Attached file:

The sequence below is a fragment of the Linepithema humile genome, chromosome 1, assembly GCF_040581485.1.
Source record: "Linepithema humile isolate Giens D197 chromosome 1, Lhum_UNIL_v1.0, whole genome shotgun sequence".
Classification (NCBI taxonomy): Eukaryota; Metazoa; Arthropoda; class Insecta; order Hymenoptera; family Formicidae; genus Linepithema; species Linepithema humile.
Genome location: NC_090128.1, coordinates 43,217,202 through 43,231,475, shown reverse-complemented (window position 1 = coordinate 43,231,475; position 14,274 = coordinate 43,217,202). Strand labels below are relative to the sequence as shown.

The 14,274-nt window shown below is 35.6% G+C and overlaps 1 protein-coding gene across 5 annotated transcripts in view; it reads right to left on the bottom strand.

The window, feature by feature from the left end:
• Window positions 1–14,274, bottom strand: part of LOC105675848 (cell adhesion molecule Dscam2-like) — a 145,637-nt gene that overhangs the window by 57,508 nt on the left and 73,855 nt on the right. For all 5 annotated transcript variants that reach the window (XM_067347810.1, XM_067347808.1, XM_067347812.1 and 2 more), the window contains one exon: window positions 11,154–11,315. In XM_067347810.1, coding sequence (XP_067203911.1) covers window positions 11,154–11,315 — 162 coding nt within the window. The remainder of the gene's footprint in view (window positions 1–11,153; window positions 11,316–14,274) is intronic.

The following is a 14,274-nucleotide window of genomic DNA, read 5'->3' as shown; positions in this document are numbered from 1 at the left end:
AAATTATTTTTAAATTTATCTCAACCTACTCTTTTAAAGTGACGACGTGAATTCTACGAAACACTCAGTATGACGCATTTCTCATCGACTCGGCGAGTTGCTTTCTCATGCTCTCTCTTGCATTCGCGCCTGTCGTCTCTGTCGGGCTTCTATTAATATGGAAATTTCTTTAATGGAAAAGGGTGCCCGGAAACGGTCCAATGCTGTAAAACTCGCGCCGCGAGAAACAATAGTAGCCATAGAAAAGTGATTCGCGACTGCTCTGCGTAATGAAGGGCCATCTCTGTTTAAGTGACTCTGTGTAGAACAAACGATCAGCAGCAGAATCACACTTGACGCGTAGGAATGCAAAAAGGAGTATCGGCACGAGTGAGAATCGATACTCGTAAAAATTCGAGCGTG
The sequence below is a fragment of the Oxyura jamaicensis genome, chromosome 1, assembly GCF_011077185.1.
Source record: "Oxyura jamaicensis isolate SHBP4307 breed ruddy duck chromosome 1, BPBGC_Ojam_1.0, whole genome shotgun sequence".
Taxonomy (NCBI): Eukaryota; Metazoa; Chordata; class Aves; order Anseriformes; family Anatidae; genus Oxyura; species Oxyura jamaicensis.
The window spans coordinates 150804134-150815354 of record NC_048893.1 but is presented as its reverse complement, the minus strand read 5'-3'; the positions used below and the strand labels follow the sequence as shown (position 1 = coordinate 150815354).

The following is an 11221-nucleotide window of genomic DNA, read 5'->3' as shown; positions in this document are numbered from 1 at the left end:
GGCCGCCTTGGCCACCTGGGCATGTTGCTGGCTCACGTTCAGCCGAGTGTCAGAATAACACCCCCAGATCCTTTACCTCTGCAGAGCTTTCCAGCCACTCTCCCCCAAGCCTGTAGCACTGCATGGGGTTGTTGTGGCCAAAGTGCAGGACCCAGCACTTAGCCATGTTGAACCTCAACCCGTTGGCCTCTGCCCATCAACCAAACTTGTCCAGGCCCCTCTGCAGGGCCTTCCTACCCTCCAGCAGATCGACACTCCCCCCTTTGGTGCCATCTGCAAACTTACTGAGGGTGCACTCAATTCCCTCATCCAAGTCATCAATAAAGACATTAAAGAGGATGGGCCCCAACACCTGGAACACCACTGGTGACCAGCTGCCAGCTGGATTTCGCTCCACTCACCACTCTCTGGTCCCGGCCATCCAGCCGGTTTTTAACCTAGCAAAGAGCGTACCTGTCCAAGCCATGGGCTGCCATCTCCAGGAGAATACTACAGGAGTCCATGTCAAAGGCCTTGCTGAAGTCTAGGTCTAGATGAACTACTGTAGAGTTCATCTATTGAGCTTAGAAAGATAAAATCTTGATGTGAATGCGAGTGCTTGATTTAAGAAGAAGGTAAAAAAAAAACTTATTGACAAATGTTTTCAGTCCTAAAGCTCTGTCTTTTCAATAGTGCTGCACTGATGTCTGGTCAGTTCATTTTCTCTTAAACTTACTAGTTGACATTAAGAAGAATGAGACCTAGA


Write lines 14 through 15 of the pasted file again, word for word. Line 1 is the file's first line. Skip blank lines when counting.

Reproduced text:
The following is an 11221-nucleotide window of genomic DNA, read 5'->3' as shown; positions in this document are numbered from 1 at the left end:
GGCCGCCTTGGCCACCTGGGCATGTTGCTGGCTCACGTTCAGCCGAGTGTCAGAATAACACCCCCAGATCCTTTACCTCTGCAGAGCTTTCCAGCCACTCTCCCCCAAGCCTGTAGCACTGCATGGGGTTGTTGTGGCCAAAGTGCAGGACCCAGCACTTAGCCATGTTGAACCTCAACCCGTTGGCCTCTGCCCATCAACCAAACTTGTCCAGGCCCCTCTGCAGGGCCTTCCTACCCTCCAGCAGATCGACACTCCCCCCTTTGGTGCCATCTGCAAACTTACTGAGGGTGCACTCAATTCCCTCATCCAAGTCATCAATAAAGACATTAAAGAGGATGGGCCCCAACACCTGGAACACCACTGGTGACCAGCTGCCAGCTGGATTTCGCTCCACTCACCACTCTCTGGTCCCGGCCATCCAGCCGGTTTTTAACCTAGCAAAGAGCGTACCTGTCCAAGCCATGGGCTGCCATCTCCAGGAGAATACTACAGGAGTCCATGTCAAAGGCCTTGCTGAAGTCTAGGTCTAGATGAACTACTGTAGAGTTCATCTATTGAGCTTAGAAAGATAAAATCTTGATGTGAATGCGAGTGCTTGATTTAAGAAGAAGGTAAAAAAAAAACTTATTGACAAATGTTTTCAGTCCTAAAGCTCTGTCTTTTCAATAGTGCTGCACTGATGTCTGGTCAGTTCATTTTCTCTTAAACTTACTAGTTGACATTAAGAAGAATGAGACCTAGA